High-end sound does not have to be expensive anymore – vintage Celestion SL6S speakers vs. Q Acoustics, Emotiva, Polk Legend, AQ Pontos 9 (Week 50, 2020)

Sound Advice
By Don Lindich

Week 50, 2020

Q. I recently purchased the Emotiva Airmotiv B1+ bookshelf speakers. Compared to my old speakers the difference is incredible, especially since they sell for under $250 with tax. It makes me wonder, what does a true “high-end” speaker sound like?

-M.J., Brooklyn Center, MN

A. You are hearing it now with your B1+ speakers! With modern computer-aided design techniques and efficient offshore manufacturing, nowadays you don’t have to spend a fortune to get truly fine sound, especially if you do your due diligence when you shop. I performed an experiment recently that illustrates this well.

My Celestion SL6S speakers on the day I got them. I will tell the story of how another time… 

In my collection I have a pair of Celestion SL6S bookshelf speakers, and the incredible story of how I came to acquire them is a topic for another column. Made in Great Britain by storied manufacturer Celestion, they were considered one of the finest speakers of their day and universally lauded by reviewers. One reviewer called them “a transparent window to the musical performance” and I find that to be an apt description. Even 34 years later their performance is fully contemporary and rates as high-end. When they were introduced in 1986 they sold for $900 per pair, which works out to $2,062 in 2020 dollars.

I recently pulled out my SL6S speakers and as I write this they are still sitting on speaker stands in my living room. I compared them to two of the top bookshelf speakers in the $300 price range, the $315 Q Acoustics 3020i and your own B1+ speakers. What I found is that the performance of these two speakers gets you in the same ballpark as the SL6S. Each speaker had its strong points and the SL6S had the nicest finish, but there was no clear sonic standout among the three. (Please note that I cherry-picked the best speakers in the $300 price range, and most $300 or even $500 bookshelf speakers will not compare well to the SL6S.) Learn more at emotiva.com and qacoustics.com.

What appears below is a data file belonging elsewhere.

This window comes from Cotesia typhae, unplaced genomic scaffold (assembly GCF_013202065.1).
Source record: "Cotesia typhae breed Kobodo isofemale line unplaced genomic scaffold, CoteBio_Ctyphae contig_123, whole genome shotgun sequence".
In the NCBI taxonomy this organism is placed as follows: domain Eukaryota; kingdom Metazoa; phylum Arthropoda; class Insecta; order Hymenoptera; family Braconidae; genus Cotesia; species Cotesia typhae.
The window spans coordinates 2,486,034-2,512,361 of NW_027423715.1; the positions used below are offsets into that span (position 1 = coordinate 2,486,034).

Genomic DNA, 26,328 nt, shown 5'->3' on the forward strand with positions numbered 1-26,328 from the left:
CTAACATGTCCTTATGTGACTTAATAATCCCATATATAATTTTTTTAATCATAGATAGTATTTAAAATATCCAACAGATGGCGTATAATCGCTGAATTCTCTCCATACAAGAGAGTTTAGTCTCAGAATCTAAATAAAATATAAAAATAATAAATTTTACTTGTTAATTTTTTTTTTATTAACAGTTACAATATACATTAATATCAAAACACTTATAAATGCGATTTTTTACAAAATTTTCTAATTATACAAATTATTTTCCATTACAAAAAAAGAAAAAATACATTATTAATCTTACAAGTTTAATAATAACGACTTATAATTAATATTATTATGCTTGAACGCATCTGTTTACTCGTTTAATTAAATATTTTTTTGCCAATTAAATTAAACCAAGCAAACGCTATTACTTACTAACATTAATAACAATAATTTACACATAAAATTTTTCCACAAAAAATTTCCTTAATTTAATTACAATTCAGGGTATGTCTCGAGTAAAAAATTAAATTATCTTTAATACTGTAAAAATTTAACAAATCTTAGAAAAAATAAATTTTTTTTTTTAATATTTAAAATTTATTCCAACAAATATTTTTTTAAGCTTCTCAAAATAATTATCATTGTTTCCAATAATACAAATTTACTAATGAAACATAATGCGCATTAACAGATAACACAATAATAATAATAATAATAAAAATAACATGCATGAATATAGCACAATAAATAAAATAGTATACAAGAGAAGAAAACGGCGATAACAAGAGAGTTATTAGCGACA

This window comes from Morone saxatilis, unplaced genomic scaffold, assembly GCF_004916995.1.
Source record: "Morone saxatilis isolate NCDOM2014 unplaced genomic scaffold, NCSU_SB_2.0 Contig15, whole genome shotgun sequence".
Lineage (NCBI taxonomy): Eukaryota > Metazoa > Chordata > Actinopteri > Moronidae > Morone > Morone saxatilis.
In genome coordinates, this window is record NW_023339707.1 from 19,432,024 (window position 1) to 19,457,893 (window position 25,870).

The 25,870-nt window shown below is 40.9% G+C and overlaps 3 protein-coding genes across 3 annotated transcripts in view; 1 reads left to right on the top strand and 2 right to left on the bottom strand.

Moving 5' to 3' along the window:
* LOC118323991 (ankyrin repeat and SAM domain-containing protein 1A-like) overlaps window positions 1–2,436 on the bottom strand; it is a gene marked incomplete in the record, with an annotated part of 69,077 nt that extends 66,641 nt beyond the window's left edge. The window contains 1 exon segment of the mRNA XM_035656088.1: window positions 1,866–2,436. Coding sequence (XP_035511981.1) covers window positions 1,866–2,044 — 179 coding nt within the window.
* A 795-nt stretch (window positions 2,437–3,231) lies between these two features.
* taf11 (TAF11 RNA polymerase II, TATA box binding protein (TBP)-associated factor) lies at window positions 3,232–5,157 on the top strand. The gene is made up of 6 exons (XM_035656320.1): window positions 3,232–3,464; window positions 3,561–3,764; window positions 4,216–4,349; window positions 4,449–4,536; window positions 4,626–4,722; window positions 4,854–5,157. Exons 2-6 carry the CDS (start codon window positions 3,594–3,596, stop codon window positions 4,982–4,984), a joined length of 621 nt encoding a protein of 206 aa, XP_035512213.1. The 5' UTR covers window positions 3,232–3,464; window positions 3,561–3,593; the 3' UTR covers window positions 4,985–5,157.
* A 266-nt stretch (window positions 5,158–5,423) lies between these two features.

Among more expensive speakers that would be more direct competitors to what the SL6S represented in its time, the $1,199 Polk Audio Legend L100 was better in every respect. The bass was deeper and more defined, the imaging more solid, and the L100 had a richer and more elaborate tonal palette, greater presence, and just sounded more real. The Legend L100 remains one of my all-time favorite speakers and a fantastic high-end value at $1,199. polkaudio.com

Also putting in a fine performance was the AQ Loudspeakers Pontos 9, which I also preferred to the Celestions. The Pontos 9 speakers are handmade in the Czech Republic and use high-quality Scan-Speak drivers from Denmark, including ring-radiator tweeters. They are front-ported so they can be used close to walls, and in fact I found the bass and midrange benefited from close wall placement. Vocal reproduction was especially good, as was the stereo imaging and overall sound. The Pontos 9 belongs on your shopping list at $999 MSRP, and they are currently an additional 10% off at the importer website, theaudiolegacy.com.

If you want something that will make you shake your head in disbelief at what you are hearing, look for something beyond a traditional box speaker design. My favorites are Ohm Walsh speakers and Axiom Audio Omnidirectional speakers, both of which take a radically different approach to creating sound and the difference is clear from the moment you first hear them. This comes at a price, with small Ohm towers starting at $1,400 and Axiom Audio omnidirectional at $5,000 including amplification. See them at ohmspeaker.com and axiomaudio.com.